A contemporary theory states that men see with a greater depth of field while women see with a wider field. I don’t know how true this is; however I do find men and women see what they choose to see. Everyone, starting with myself, has a blind spot. We ignore the complete picture for a variety of reasons, the most obvious because we honestly do not see it. .
Do we really see the whole picture, no matter how obvious it might seem? Can we really be certain of our immediate conclusions given we may be missing part of the scene? Is there more to the story than we realize?
When I read the warning it is easy to draw conclusions, assign responsibility, and take action. “Danger ahead! God's about to ravish the earth and leave it in ruins, rip everything out by the roots and send everyone scurrying: priests and laypeople alike, owners and workers alike, celebrities and nobodies alike, buyers and sellers alike, bankers and beggars alike, the haves and have-nots alike. The landscape will be a moonscape, totally wasted. And why? Because God says so. He's issued the orders.” (Isaiah 24.1-3) Yet is it the whole story?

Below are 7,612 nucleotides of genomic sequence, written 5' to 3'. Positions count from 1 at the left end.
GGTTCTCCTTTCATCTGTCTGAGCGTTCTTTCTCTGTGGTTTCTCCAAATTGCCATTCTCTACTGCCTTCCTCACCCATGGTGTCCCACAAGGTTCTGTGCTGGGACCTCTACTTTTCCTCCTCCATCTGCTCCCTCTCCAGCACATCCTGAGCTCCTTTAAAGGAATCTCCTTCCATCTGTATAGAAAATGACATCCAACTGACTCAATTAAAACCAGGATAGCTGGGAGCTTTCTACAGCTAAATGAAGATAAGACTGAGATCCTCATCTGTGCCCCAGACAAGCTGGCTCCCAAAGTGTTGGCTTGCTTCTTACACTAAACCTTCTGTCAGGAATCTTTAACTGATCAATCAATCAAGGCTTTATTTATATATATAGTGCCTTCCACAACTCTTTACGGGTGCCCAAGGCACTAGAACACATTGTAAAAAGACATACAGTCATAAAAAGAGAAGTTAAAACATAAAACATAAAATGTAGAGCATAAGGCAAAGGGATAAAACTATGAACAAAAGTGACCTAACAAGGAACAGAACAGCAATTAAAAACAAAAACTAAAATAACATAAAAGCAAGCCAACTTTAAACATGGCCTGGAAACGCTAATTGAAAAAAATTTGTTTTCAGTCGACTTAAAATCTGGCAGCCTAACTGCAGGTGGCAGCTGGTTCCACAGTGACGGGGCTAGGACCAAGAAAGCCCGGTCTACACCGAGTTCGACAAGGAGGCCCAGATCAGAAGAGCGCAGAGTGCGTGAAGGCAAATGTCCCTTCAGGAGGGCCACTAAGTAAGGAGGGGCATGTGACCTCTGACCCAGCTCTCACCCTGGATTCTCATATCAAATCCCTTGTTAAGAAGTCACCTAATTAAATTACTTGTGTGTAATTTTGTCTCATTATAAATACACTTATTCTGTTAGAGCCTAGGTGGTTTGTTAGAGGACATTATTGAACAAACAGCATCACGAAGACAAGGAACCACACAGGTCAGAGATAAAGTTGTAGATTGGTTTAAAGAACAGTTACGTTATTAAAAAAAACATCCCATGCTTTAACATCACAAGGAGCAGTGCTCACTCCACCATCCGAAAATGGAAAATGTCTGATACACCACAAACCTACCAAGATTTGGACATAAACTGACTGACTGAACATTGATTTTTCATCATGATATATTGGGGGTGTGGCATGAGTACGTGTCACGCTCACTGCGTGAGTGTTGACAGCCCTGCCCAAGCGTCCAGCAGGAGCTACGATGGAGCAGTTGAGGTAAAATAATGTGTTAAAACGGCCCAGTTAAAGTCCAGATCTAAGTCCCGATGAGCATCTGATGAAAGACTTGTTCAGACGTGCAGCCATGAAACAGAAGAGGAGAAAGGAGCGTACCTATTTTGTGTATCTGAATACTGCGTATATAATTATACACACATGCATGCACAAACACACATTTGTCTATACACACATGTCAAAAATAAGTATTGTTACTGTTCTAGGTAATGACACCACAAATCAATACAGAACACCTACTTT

You and I live in a complex, confusing, and chaotic world. Data and information are bombarding our senses. If we have any chance of seeing the picture we need help from others who see more on the left and right than we do as well as those with the ability to see with a greater depth of field.
I find myself striving to walk on my own, blind to the obvious. I catch myself setting a course to destruction, ignorant of the pitfalls I am heading for. I treasure those who are engaged in living, willing to take the risk of calling me to account, expanding my vision, and sharing the journey. It is in these relationships that we can stay the course of our true priorities. It is in this family we experience what it is like to be a child of God’s.